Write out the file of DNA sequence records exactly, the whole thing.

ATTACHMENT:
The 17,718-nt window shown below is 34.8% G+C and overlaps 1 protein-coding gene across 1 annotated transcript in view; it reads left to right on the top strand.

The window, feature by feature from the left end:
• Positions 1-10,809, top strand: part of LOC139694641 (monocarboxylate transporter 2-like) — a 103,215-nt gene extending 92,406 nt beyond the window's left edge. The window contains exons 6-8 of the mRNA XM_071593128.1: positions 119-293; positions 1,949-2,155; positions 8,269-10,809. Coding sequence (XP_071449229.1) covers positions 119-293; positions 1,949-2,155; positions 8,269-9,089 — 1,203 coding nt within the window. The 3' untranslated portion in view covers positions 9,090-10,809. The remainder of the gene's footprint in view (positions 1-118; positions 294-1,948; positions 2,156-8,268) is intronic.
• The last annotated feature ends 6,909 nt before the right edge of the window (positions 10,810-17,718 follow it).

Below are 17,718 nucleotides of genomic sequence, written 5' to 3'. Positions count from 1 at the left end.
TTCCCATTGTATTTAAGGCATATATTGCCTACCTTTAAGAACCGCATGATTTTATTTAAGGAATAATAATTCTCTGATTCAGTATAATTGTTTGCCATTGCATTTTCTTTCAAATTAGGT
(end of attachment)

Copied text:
The 17,718-nt window shown below is 34.8% G+C and overlaps 1 protein-coding gene across 1 annotated transcript in view; it reads left to right on the top strand.

The window, feature by feature from the left end:
• Positions 1-10,809, top strand: part of LOC139694641 (monocarboxylate transporter 2-like) — a 103,215-nt gene extending 92,406 nt beyond the window's left edge. The window contains exons 6-8 of the mRNA XM_071593128.1: positions 119-293; positions 1,949-2,155; positions 8,269-10,809. Coding sequence (XP_071449229.1) covers positions 119-293; positions 1,949-2,155; positions 8,269-9,089 — 1,203 coding nt within the window. The 3' untranslated portion in view covers positions 9,090-10,809. The remainder of the gene's footprint in view (positions 1-118; positions 294-1,948; positions 2,156-8,268) is intronic.
• The last annotated feature ends 6,909 nt before the right edge of the window (positions 10,810-17,718 follow it).

Below are 17,718 nucleotides of genomic sequence, written 5' to 3'. Positions count from 1 at the left end.
TTCCCATTGTATTTAAGGCATATATTGCCTACCTTTAAGAACCGCATGATTTTATTTAAGGAATAATAATTCTCTGATTCAGTATAATTGTTTGCCATTGCATTTTCTTTCAAATTAGGT